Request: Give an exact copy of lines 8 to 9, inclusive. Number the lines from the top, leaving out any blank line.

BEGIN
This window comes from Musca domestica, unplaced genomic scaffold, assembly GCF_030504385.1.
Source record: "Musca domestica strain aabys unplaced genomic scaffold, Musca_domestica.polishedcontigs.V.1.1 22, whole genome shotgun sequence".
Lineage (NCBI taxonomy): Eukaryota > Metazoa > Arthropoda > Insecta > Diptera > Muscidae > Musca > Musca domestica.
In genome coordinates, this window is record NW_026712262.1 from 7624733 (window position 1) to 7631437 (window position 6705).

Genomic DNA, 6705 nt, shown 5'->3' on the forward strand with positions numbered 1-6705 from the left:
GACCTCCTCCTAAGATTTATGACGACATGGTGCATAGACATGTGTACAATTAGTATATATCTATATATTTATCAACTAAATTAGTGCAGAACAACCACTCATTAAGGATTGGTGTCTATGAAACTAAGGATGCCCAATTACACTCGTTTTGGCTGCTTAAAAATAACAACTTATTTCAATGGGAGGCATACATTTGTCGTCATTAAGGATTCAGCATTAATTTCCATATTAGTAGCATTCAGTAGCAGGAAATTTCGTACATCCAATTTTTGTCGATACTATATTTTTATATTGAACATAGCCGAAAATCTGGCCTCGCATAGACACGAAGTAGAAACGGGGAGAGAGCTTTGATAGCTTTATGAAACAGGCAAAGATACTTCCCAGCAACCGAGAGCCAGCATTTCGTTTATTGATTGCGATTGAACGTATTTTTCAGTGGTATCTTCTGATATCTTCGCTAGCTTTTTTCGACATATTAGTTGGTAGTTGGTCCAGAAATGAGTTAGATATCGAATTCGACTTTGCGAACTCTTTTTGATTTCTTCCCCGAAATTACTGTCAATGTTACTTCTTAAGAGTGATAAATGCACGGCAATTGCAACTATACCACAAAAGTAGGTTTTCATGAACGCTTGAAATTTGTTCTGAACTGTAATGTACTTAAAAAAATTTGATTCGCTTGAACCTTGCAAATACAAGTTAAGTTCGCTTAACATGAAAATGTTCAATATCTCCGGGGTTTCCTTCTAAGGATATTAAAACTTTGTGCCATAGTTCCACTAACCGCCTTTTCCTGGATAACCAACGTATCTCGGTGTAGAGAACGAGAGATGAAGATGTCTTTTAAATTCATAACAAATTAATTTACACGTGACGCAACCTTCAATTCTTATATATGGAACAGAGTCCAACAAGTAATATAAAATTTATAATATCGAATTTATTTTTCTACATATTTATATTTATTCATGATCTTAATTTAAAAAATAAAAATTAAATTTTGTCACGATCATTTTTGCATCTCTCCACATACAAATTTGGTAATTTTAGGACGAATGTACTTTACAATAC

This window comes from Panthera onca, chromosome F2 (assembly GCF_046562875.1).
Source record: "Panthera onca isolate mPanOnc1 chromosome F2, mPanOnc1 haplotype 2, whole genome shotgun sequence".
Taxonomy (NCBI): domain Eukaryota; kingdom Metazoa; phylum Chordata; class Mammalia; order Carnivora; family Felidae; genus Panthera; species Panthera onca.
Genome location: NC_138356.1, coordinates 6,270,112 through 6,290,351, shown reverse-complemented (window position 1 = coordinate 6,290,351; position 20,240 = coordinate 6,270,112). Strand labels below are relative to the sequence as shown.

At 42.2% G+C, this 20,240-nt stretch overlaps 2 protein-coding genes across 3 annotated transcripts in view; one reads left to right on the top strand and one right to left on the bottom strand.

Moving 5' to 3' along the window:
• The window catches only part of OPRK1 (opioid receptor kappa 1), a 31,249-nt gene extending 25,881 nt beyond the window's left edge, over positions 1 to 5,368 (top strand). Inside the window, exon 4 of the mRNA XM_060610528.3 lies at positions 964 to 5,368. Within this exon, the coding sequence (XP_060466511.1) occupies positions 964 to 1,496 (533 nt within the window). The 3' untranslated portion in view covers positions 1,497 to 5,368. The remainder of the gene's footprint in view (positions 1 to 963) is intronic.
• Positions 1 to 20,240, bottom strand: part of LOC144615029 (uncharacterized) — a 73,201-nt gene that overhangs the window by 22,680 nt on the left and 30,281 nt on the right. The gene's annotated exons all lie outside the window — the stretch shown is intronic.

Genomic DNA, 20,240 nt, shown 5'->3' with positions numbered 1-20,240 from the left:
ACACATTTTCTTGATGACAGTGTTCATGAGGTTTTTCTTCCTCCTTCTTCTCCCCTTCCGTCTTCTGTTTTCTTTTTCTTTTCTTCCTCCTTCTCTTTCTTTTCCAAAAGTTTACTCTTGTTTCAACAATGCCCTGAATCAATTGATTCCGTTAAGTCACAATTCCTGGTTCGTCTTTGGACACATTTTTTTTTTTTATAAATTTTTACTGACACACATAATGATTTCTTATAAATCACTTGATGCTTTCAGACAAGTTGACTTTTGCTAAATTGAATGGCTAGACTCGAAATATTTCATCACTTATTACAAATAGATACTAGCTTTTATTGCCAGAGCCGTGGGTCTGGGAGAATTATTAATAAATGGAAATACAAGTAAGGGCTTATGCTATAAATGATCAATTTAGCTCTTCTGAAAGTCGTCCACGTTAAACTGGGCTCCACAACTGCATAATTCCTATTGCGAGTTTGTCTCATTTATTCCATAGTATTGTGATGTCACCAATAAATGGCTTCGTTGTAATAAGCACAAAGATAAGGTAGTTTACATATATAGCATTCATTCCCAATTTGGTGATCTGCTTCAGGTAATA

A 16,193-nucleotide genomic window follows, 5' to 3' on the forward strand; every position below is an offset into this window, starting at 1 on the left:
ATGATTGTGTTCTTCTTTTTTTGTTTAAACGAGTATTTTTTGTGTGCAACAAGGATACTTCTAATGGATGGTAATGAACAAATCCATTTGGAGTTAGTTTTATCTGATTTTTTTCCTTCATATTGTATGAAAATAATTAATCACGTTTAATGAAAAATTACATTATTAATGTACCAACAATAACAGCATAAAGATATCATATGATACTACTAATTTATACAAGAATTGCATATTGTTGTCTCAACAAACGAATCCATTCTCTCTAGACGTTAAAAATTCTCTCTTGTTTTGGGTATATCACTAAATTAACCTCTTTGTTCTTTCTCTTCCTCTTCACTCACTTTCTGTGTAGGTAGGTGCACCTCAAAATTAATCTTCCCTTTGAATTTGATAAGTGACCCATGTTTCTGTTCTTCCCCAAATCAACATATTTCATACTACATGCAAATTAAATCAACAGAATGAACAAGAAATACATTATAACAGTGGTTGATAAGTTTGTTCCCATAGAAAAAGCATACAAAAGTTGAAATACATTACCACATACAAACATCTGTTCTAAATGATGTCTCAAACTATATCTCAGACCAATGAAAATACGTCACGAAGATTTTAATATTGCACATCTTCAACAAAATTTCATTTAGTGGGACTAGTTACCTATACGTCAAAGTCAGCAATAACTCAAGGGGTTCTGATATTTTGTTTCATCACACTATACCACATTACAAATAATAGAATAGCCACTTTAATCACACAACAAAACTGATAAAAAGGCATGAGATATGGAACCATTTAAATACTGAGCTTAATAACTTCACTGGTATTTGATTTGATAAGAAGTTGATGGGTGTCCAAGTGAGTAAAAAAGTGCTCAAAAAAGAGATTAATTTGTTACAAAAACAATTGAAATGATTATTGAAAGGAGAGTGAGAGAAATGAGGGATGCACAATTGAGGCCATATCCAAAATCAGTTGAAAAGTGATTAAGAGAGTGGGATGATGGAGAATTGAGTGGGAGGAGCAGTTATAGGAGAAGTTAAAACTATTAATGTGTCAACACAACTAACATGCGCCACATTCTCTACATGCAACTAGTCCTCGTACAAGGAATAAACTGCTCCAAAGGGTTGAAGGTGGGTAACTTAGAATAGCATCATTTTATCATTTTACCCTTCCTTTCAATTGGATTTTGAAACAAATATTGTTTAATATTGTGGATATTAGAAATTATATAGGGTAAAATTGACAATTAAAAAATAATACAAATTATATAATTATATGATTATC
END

Source record: "Panthera onca isolate mPanOnc1 chromosome F2, mPanOnc1 haplotype 2, whole genome shotgun sequence".
Taxonomy (NCBI): domain Eukaryota; kingdom Metazoa; phylum Chordata; class Mammalia; order Carnivora; family Felidae; genus Panthera; species Panthera onca.